The legacy and works of Singapore pioneer Chinese ink painter Fan Chang Tien, a prominent practitioner of the Shanghai school of painting here between the 1950s and 1980s, deserves greater recognition and promotion.
This view was raised by veteran art writer Choy Weng Yang at a symposium on the late artist held last Saturday at The Arts House in conjunction with an exhibition of the artist's works.
Choy, who is also a second-generation Singapore artist, said: "Whenever we mention Fan Chang Tien, we talk about the marvellous second-generation Singapore ink painters he produced more than his own works.
"He didn't just produce those students, but was also an extraordinary artist himself."
His students include the late Cultural Medallion recipient Chua Ek Kay and Ling Cher Eng, as well as outstanding Chinese ink painters such as Nai Swee Leng, Henri Chen, Lim Kay Hiong, Lee Soo Chee, Tan Oe Pang and Low Eng.
Choy considers Fan to be a part of the Shanghai school lineage as he studied under students of the school's founder Wu Changshuo (1844-1927) before moving from China to Singapore in the early 1950s. He was also instrumental in passing on the artistic traditions of the Shanghai school of painting to a new generation of artists here.
Choy said: "Singapore is lucky to have had a direct descendant of Wu Changshuo, who changed the course of Chinese ink painting history and promoted the notion of the literati artist, someone who is not only good in painting, but also poetry, calligraphy and seal-carving, in addition to being a good person or gentleman."
VIEW IT / FAN CHANG TIEN: MASTER OF INK PAINTING
WHERE: The Arts House Gallery 1, 1 Old Parliament Lane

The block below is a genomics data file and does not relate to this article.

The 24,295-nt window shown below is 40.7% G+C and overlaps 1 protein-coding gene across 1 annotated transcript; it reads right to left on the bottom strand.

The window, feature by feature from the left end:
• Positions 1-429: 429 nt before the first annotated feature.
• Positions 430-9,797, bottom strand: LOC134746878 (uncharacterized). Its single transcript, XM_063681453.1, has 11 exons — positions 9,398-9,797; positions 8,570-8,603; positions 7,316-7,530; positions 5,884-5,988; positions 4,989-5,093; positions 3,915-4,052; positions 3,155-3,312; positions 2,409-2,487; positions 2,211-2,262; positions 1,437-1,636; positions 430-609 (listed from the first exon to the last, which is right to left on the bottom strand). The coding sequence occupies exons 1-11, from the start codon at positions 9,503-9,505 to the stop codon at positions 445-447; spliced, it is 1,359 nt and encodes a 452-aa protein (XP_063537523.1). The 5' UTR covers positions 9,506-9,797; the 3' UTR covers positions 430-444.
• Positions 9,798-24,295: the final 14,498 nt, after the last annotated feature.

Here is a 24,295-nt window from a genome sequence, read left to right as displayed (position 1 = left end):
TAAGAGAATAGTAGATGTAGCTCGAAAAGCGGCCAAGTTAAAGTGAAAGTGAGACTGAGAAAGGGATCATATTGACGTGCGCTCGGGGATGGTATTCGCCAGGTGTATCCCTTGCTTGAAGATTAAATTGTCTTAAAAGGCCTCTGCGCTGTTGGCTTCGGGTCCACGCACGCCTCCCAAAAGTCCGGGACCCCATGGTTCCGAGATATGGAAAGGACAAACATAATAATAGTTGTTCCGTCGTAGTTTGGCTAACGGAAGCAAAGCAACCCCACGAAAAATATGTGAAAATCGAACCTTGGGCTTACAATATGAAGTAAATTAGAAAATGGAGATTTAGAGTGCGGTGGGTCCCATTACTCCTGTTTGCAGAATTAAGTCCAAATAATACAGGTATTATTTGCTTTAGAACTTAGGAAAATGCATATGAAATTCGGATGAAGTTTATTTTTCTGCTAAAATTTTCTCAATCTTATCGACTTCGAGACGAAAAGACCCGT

WHEN: Till Friday, daily from 10am to 8pm
To promote Fan's works and legacy, he felt that national institutions such as the National Gallery Singapore could do more by collecting more of his works and making them accessible to the public.
Choy was among a six-member panel at the symposium. The other speakers were art writers K. C. Low and Teo Han Wue, Fan's former students Nai Swee Leng and Teo Yew Yap, and president of the Federation of Art Societies (Singapore) Stephen Leong.
Low, 74, expressed hope that Fan's students and future generations of the Shanghai school painters here will move away from subjects such as the mountains and flowers in China to local ones.
Teo, 70, spoke on the bamboo as a popular motif in Fan's paintings, which he used to symbolise values such as resilience, humility and integrity.
Artist Nai, 69, who was taught by Fan when he was a student at Whampoa Secondary School in the 1960s, shared his experience as a student of the ink master and spoke of how Fan had encouraged him to pursue his passion for painting.
Mrs Teresa Yao, one of Fan's four adopted daughters who is now in her early 70s, is showing 60 of the artist's paintings of bamboo and orchids, birds and flowers as well as fish and crabs at the current exhibition. This is the artist's fifth posthumous exhibition since he died at the age of 80 in 1987.